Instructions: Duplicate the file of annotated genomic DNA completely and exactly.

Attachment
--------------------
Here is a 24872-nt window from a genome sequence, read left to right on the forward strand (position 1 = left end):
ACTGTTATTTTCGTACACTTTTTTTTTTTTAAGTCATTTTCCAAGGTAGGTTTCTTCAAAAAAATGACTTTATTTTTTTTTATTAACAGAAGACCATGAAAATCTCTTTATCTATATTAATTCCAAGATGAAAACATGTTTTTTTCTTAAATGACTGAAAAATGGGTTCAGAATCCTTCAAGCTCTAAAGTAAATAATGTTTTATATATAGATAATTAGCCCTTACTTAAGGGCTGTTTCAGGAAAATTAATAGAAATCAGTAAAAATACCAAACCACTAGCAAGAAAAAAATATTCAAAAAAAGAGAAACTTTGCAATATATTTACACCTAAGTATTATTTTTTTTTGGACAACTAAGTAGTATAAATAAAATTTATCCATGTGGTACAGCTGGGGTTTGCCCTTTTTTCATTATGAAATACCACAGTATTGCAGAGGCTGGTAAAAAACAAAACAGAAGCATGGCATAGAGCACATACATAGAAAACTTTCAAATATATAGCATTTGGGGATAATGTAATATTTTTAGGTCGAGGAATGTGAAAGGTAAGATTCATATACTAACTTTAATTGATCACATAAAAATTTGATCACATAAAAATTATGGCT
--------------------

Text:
Here is a 24872-nt window from a genome sequence, read left to right on the forward strand (position 1 = left end):
ACTGTTATTTTCGTACACTTTTTTTTTTTTAAGTCATTTTCCAAGGTAGGTTTCTTCAAAAAAATGACTTTATTTTTTTTTATTAACAGAAGACCATGAAAATCTCTTTATCTATATTAATTCCAAGATGAAAACATGTTTTTTTCTTAAATGACTGAAAAATGGGTTCAGAATCCTTCAAGCTCTAAAGTAAATAATGTTTTATATATAGATAATTAGCCCTTACTTAAGGGCTGTTTCAGGAAAATTAATAGAAATCAGTAAAAATACCAAACCACTAGCAAGAAAAAAATATTCAAAAAAAGAGAAACTTTGCAATATATTTACACCTAAGTATTATTTTTTTTTGGACAACTAAGTAGTATAAATAAAATTTATCCATGTGGTACAGCTGGGGTTTGCCCTTTTTTCATTATGAAATACCACAGTATTGCAGAGGCTGGTAAAAAACAAAACAGAAGCATGGCATAGAGCACATACATAGAAAACTTTCAAATATATAGCATTTGGGGATAATGTAATATTTTTAGGTCGAGGAATGTGAAAGGTAAGATTCATATACTAACTTTAATTGATCACATAAAAATTTGATCACATAAAAATTATGGCT